Music News: The National announce new album, 'Sleep Well Beast'

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Matt Berninger of The National
Matt Berninger of The National performing at the Roy Wilkins Auditorium August 6, 2013, Saint Paul, MN. (MPR / Nate Ryan)

The National have announced their seventh studio album. Sleep Well Beast will be out Sept. 8. After extended social-media teasing, the band ultimately made the announcement the old-fashioned way: via posters. (Pitchfork)

Remembering Mario Maglieri

Longtime club manager Mario Maglieri has died at age 93. Maglieri ran the Sunset Strip's Whiskey a Go Go for many years, starting when the club opened in 1964. The club was at the heart of Los Angeles's music scene in the 1960s, hosting shows by the likes of Jimi Hendrix, Otis Redding, and Led Zeppelin. For a while, the Doors were the house band. When the Beatles came to town, the Whiskey a Go Go was on their must-visit list. In the '70s, Maglieri and two business partners opened the Rainbow Bar & Grill, which became famous in its own right as a hangout for Lemmy Kilmister and others.

Maglieri was revered as a nurturing figure for a wide variety of musicians. "To play the Whisky a Go Go was the holy grail coming up," remembers Motley Crue’s Nikki Sixx. "He would talk to me. He would sit down and I'd play him our demo. He'd say, 'Nikki, you've got something there.' One day at the Whisky, he said, 'Kid, I think you're going to make it.' It meant so much to me." (New York Times)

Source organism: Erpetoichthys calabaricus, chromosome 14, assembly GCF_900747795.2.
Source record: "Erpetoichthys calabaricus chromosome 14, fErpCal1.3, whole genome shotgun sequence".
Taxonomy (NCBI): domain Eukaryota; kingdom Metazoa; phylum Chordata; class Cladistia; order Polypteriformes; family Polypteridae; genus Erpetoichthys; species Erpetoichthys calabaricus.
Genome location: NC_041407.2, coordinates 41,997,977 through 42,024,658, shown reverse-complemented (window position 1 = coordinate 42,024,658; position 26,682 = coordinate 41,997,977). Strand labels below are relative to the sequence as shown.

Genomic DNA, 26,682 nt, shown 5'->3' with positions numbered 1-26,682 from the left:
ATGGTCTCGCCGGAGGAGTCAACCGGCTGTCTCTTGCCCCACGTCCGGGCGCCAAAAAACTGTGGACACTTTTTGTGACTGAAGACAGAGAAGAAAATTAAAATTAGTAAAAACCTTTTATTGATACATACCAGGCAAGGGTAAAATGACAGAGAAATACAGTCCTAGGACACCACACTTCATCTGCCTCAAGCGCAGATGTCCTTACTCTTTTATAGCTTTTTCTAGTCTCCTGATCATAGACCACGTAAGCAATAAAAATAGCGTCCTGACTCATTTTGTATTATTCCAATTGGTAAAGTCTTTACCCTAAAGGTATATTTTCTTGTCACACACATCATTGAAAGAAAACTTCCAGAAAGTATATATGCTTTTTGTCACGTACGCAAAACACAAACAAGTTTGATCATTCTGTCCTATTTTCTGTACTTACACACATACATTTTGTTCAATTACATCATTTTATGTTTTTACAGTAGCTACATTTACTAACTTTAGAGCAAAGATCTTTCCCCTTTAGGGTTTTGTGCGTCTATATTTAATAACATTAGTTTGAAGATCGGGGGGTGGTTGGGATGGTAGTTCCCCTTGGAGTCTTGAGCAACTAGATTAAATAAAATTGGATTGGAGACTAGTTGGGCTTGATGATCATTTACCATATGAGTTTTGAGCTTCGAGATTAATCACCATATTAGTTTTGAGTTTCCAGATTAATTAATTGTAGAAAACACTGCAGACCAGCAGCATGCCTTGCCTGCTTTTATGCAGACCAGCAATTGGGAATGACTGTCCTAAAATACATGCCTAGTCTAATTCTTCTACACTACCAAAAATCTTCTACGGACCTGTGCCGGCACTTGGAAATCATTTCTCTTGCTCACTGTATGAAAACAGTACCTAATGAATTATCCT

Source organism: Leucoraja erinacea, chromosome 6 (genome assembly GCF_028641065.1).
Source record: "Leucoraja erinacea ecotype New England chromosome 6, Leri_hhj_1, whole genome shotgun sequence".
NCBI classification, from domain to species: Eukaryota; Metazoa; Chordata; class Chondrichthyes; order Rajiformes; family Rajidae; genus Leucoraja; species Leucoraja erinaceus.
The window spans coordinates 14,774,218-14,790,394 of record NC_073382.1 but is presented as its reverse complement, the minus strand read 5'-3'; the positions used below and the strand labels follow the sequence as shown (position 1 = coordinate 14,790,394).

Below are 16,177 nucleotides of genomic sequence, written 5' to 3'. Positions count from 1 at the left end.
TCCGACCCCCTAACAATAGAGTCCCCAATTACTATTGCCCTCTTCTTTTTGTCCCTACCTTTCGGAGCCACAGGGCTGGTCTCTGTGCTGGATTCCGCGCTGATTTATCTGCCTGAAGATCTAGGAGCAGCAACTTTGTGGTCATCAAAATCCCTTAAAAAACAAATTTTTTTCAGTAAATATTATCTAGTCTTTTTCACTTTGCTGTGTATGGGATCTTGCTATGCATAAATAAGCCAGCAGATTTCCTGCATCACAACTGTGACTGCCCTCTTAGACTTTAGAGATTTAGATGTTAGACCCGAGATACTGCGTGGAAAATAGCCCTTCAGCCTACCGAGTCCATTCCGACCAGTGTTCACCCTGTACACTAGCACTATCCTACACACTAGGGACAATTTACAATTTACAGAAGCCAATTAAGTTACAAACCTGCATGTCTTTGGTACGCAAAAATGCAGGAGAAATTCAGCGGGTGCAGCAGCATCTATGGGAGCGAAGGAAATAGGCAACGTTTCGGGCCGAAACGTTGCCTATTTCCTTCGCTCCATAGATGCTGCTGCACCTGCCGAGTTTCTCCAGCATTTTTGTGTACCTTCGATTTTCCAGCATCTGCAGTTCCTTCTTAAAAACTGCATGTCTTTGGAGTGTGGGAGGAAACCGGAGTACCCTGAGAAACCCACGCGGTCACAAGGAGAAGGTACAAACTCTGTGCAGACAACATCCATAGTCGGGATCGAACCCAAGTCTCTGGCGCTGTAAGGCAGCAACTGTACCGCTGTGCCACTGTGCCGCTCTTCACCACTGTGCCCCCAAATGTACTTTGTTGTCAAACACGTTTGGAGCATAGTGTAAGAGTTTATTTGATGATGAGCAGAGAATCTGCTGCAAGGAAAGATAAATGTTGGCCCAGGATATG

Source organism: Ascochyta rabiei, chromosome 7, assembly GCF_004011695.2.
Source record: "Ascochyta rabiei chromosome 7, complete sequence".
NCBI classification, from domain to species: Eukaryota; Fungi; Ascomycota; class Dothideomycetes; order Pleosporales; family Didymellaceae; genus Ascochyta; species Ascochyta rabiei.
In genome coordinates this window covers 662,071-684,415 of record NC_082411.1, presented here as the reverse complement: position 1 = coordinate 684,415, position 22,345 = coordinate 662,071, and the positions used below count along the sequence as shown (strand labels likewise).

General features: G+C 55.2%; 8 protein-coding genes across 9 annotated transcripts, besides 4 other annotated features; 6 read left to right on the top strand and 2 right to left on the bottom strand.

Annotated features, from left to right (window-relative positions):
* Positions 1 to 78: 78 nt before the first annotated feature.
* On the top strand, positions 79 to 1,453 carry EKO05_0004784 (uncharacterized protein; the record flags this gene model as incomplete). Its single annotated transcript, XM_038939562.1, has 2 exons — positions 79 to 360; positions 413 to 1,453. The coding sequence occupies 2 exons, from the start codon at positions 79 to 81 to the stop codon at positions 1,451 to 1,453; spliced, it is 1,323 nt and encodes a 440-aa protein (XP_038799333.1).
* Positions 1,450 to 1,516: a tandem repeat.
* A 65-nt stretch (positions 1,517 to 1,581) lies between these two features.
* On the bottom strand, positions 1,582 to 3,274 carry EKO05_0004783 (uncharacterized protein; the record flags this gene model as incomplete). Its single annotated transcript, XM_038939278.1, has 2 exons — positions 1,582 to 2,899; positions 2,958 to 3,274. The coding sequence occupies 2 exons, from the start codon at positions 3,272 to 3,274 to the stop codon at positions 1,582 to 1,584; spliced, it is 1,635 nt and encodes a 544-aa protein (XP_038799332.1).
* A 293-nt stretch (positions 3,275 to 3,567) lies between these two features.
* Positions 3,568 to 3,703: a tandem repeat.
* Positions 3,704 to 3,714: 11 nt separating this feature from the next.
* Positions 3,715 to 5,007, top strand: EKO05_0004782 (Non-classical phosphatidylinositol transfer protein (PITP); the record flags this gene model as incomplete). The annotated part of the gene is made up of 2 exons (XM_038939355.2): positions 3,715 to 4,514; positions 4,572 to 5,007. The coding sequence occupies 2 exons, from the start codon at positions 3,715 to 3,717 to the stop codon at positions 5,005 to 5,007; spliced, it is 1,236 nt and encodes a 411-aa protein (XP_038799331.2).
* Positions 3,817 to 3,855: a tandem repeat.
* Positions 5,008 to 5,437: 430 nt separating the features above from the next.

eMusic relaunching

EMusic, one of the first music services to appear on the internet, is getting a reboot: the new version, which launched on Wednesday, "offers users free and discounted downloads, cloud-based storage, universal access on any device and a catalog of 32 million titles exclusively from independent labels," reports Stereogum. Subscription plans will range from free to $29.99 per month.

EMusic, which launched in 1998, became known for its commitment to independent music and its rejection of the digital rights management technology that makes downloads from services like iTunes restricted only to certain apps and devices. The service was purchased in 2015 by TriPlay, whose CEO Tamir Koch says he believes there's still a strong market of users who want to own and download music instead of just streaming it.

Thom Yorke to score scary movie

Thom Yorke is composing music for a remake of the 1977 horror classic Suspiria. It will mark Yorke's first solo outing as a feature film composer, while his Radiohead bandmate Jonny Greenwood has achieved great acclaim in that department, notably in collaboration with director Paul Thomas Anderson.

The new Suspira, which "stars Dakota Johnson, Tilda Swinton, and Chloe Grace Moretz and revolves around young women at a Berlin dance company," has just wrapped up filming but doesn't have a release date set, reports Rolling Stone.

Here's the trailer for the original:

The Fyre still burns

The hits just keep coming for the Fyre Festival, which is now the subject of — count 'em — seven lawsuits. The latest legal volley at festival founders Ja Rule and Billy McFarland alleges that they kept selling VIP upgrades even after the Caribbean island festival was canceled due to flooding and disastrous under-planning. The suit also alleges that the festival told artists the event was off "long before" they bothered to informed ticket-buyers, according to Pitchfork.

Trent Reznor writes music for Banksy hotel

Trent Reznor and his composing partner Atticus Ross have written an eerie piano piece for a Banksy hotel in Bethlehem. The "Walled Off Hotel" functions as a hotel, but is also "an immersive art piece located near the wall that separates Israel and the Palestinian territories," reports Rolling Stone. The Reznor and Ross piece, "Green Lines," is heard coming from an automated player piano in the hotel bar.


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